set4

2017-02-02

SS Great Northern (1914)

Great Northern running builder’s trials, circa late 1914 or early 1915.

History

United States

Name:

1915—Great Northern
1917—USS Great Northern (ID-4569)
1919—USAT Great Northern
1921—USS Great Northern (AG-9)
1921—USS Columbia (AG-9)
1922—H. F. Alexander
1942—USAT George S. Simonds[1]

Namesake:
Great Northern Railway

Operator:

1915—Spokane, Portland and Seattle Railway Company
1917—U.S. Navy
1919—U.S. Army
1921—U.S. Navy
1922—Pacific Steamship Company
1942—U.S. Army[1]

Awarded:
26 April 1913

Builder:
William Cramp & Sons

Laid down:
22 September 1913

Launched:
7 July 1914

Completed:
April 1915.[2]

In service:
April 1915[2]

Out of service:
Entered reserve fleet at Lee Hall, Virginia 5 March 1946[3]

Fate:
Sold to Boston Metals Company on 25 February 1948[3]

General characteristics

Type:
Passenger ship

Tonnage:
8255 grt

Length:
509 ft 6 in (155.30 m)

Beam:
63 ft 1 in (19.23 m)

Draft:
21 ft (6.4 m)

Speed:
23 kn (26 mph; 43 km/h)

Complement:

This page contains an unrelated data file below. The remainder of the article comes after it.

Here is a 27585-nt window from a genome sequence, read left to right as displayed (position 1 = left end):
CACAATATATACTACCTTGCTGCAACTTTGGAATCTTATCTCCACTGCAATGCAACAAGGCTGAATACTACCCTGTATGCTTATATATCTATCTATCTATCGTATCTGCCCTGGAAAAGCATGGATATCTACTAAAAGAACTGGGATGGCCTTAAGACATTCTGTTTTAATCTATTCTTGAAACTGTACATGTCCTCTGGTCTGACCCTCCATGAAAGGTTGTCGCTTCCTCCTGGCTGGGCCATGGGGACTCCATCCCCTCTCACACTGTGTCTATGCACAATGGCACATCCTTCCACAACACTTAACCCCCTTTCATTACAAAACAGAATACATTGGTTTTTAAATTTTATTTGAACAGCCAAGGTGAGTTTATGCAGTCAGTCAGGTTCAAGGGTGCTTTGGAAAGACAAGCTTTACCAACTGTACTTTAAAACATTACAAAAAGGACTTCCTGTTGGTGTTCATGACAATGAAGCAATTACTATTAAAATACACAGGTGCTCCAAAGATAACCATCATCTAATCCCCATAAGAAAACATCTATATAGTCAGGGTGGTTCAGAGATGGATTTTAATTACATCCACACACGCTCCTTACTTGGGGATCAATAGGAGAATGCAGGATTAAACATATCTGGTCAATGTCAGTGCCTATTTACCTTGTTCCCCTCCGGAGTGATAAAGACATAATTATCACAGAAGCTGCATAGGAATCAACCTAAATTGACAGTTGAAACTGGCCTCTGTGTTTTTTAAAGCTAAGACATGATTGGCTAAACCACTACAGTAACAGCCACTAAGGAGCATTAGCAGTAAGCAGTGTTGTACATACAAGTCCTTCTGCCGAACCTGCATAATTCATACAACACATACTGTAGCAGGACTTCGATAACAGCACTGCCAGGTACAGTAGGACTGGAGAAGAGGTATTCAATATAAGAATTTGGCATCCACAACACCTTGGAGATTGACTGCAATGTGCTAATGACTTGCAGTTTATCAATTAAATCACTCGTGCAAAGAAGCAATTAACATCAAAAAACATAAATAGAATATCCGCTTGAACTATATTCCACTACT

559 (Navy)[1]

Armament:
4 × 6 in (150 mm) guns (Navy)[1]

Great Northern was a passenger ship built at Philadelphia by William Cramp & Sons under supervision of the Great Northern Pacific Steam Ship Company for the Spokane, Portland and Seattle Railway Company, itself a joint venture of the Great Northern Railway and Northern Pacific Railway. Great Northern, along with sister ship Northern Pacific, were built to provide a passenger and freight link by sea between the northern transcontinental rail lines via the Spokane, Portland and Seattle Railway terminal at Astoria, Oregon and San Francisco beginning in spring of 1915.
The ship was acquired for military service in September 1917 and served as USS Great Northern (AG-9), USAT Great Northern and USS Columbia before returning to commercial Pacific Coast service as H. F. Alexander. In 1942 the ship was acquired by the War Shipping Administration and again became an Army transport, USAT George S. Simonds. After layup in the reserve fleet 5 March 1946 the ship was sold to Boston Metals Company on 25 February 1948 for scrapping.

Contents

1 Construction and design
2 Commercial service 1915—1917
3 Military service 1917—1922

3.1 Navy
3.2 Army
3.3 Navy and rename

4 Commercial service 1922—1942
5 World War II service
6 See also
7 References
8 Bibliography
9 External links

Construction and design[edit]
Great North